Sainsbury's Christmas

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Sainsbury’s has boosted food volumes by more than the wider grocery market over Christmas thanks to it Nectar Prices promotions and shoppers trading up to its premium Taste the Difference range.

Sales in the six weeks to 6 January 2024 increased 8.6% as volume growth offset lower inflation than the same time last year.

However, the strong food performance was weighed down by weaker trading at Argos, which registered a 4.2% decline in sales over the festive period, while clothing sales also fell 6%.

CEO Simon Roberts said more customers were choosing to shop at Sainsbury’s thanks to the group’s “determined focus on value, product innovation and service”.

“We’ve worked hard to really deliver for our customers this quarter and have grown grocery volumes ahead of the market for the fourth Christmas in a row.

“This was our first Christmas powered by Nectar Prices, helping customers save an average of £16 on an £80 Christmas shop. We delivered our best ever value Christmas roast and customers bought record numbers of pigs in blankets, mince pies and sparkling wine. Taste the Difference sales grew ahead of the market as families treated themselves.”

Revenues across the third quarter as a whole increased 6.5%, excluding fuel, with a like-for-like rise of 7.4%. General merchandise sales over the 16-week period fell 0.6%, with Argos down 0.9%.

Roberts claimed Argos performed better than rivals in a “highly promotional market” and suffered from comparisions with an “exceptional” Christmas performance in 2022.

Sainsbury’s upheld its profits guidance for the financial year of between £670m and £700m, with the strong performance in grocery offsetting the weaker GM division.

“We enter 2024 with strong momentum and next month we will share our updated strategy, building on all we’ve done to put food back at the heart of Sainsbury’s over the last three years,” Roberts added.

“There is a lot to be excited about and we remain absolutely committed to deliver for our customers, colleagues and shareholders.”

Shares in the retailer sank 3.5% to 295.3p as the markets reacted to the disappointing Christmas for Argos.

Morning update

Greggs has increased like-for-like sales in the fourth quarter of 2023 by 9.4% and said inflationary pressures were now reducing.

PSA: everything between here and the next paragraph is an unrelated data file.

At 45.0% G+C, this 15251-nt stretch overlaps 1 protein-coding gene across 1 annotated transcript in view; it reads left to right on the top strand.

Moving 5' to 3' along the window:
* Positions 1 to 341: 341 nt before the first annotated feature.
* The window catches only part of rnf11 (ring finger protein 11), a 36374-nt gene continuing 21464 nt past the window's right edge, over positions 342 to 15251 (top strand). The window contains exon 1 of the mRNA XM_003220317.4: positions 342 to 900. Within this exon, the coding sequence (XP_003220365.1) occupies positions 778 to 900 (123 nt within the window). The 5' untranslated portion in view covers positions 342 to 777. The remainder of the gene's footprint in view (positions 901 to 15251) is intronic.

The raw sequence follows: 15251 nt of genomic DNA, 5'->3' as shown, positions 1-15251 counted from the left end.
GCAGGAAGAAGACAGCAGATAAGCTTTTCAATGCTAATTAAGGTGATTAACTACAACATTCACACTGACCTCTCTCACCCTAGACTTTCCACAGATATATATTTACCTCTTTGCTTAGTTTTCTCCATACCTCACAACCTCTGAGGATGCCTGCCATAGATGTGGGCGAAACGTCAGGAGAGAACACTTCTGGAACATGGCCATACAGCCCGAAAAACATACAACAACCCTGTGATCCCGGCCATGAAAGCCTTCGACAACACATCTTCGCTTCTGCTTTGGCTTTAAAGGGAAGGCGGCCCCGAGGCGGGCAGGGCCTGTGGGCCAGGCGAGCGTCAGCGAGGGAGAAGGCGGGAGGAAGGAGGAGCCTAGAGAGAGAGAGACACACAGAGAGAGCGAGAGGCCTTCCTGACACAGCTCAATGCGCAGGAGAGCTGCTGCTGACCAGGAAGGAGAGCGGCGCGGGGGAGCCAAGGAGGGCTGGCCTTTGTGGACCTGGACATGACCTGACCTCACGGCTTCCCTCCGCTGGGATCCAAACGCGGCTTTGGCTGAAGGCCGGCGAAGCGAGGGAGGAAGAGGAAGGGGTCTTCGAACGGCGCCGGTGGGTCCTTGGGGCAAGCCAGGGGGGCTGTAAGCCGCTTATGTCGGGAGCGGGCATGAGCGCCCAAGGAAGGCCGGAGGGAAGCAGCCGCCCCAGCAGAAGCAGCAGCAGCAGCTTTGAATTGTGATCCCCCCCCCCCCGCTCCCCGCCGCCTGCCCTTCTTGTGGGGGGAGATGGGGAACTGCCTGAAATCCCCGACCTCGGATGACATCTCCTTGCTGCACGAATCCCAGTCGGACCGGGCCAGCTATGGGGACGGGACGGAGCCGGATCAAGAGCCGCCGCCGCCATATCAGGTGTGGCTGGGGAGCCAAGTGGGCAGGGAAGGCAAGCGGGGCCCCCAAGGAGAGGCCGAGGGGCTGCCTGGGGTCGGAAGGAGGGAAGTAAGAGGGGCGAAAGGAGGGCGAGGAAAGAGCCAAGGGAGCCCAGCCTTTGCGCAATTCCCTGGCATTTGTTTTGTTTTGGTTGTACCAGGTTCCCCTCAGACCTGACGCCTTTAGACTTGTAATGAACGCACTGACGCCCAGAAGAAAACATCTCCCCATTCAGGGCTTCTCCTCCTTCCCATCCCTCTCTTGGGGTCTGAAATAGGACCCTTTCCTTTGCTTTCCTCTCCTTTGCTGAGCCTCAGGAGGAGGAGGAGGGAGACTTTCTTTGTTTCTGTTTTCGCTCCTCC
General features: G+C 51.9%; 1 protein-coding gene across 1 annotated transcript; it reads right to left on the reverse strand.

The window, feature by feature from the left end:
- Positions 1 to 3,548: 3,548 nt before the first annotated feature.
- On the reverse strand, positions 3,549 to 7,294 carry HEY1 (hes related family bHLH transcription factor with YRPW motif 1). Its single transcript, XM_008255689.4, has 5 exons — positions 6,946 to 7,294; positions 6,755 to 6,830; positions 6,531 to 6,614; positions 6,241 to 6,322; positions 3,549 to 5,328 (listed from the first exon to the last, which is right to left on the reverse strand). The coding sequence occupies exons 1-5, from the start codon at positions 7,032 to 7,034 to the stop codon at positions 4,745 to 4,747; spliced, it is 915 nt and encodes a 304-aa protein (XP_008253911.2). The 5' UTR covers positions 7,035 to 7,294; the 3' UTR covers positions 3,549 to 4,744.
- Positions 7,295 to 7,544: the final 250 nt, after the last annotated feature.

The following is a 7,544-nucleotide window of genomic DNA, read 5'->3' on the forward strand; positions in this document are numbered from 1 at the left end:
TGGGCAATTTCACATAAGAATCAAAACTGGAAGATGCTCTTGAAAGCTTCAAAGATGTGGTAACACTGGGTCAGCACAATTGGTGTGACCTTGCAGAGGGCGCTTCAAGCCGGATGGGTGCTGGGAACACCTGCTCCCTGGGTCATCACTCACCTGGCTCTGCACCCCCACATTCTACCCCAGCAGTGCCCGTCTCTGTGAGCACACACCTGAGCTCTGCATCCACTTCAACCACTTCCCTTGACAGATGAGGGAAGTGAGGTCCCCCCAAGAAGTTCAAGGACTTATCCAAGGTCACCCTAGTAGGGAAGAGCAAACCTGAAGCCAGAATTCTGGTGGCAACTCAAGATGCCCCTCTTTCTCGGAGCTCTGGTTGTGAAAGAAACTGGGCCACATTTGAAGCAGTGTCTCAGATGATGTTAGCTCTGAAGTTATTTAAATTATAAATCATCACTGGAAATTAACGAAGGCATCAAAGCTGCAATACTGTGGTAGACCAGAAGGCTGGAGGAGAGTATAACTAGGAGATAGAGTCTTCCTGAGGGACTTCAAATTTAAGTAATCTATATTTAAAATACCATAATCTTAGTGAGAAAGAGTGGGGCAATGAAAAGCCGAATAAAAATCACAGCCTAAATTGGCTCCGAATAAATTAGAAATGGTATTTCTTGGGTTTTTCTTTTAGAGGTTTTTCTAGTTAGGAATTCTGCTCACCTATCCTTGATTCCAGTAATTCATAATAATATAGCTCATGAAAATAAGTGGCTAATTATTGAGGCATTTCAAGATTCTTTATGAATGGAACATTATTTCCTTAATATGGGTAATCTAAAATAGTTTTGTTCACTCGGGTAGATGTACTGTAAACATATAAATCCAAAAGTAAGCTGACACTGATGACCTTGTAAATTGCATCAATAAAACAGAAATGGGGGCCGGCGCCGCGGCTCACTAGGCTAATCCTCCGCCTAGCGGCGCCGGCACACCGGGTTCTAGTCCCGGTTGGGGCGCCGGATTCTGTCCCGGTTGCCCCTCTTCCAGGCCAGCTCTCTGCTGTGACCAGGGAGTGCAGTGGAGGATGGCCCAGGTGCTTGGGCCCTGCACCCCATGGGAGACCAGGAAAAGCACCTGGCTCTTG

The high street bakery chain said in a pre-close trading update that sales in the final three months of the year were boosted despite a falling contribution from higher prices as tansaction numbers continued to grow.

It helped total sales for 2023 to jump 19.6% to £1.8bn, with like-for-like sales up 13.7%.

Greggs opened a record 220 new shops in 2023, leaving the group with more than 2,400 sites in its estate at the year end.

CEO Roisin Currie said 2023 was a year of further progress by Greggs.

“I am proud of our teams, who did a fantastic job serving more customers as we continue to grow our shop estate and offer greater availability through digital channels and extended trading hours,” she added.

“We enter 2024 with plans to continue to invest in our shops and expand supply chain capacity to deliver the growth strategy, supported by our strong balance sheet. Our value-for-money offer, and the quality of our freshly prepared food and drink, continue to evolve and position us well for further progress in the year ahead.”

The group said profits would be in line with previous expections given the strong trading in the final quarter.

“As expected, inflationary pressures are reducing and with good forward cover on food, packaging and energy we anticipate a more stable cost base in the coming year,” the trading statement added.

Nichols profits to beat market expectations

Vimto owner Nichols has upgraded profit expectations for 2023 after delivering “a strong performance”.

Revenues in the year increased 3.5% to £170.7m, with sales in the packaged business up 6.1%, with the group highlighting particularly strong progress internationally, with export sales jumping 16.8%.

Nichols said gross margins had been “largely maintained” despite the “considerable” inflationary pressures early in the year.

It added the group had also started to see earlier-than-expected benefits from the restructuring of the out-of-home business.

CEO Andrew Milne said: “Nichols has delivered a strong performance in FY23 making good progress against our strategic plans and achieving a PBT outcome ahead of market expectations.

“This is a great testament to the strength of the group’s business model and brands, with our established UK position complemented by strong momentum internationally.

“Looking ahead into 2024 we remain focused on continuing to implement our strategic plans and delivering further progress against our long-term ambitions.”

Morning shares

The FTSE 100 opened 0.2% lower to 7,667.80pts.

In contrast to Sainsbury’s shares falling this morning, Greggs has rocketed 8.4% higher to 2,682p and Nichols jumped 4.9% to 1,185p.

Elsewhere, Naked Wines increased 4.7% to 56p and AG Barr rose 1.5% to 535p.

Fallers included Tesco, down 1.5% to 296.1p, Virgin Wines UK, down 2% to 37.3p, and Supermarket Income REIT, down 1.1% to 84p.

Yesterday in the City

The FTSE 100 fell slightly 0.1% to 7,683.96pts.

The grocery retail all-important Christmas updates got underway yesterday, with shares in discounter B&M being pretty much unmoved as it reported a “pleasing” quarter with modest like-for-like growth underpinning a 5% rise in group revenues. The stock fell 0.4% to 559.4p.

Sainsbury’s dipped 1.2% to 306.7p ahead of this morning’s trading statement, while Tesco and M&S, which report on Thursday, fell 0.9% to 300.7p and 1.8% to 285.2p respectively.

Other fallers yesterday included Ocado, down 3.5% to 708.8p, THG, down 3.9% to 71.1p, and Deliveroo, down 2.9% to 126.5p.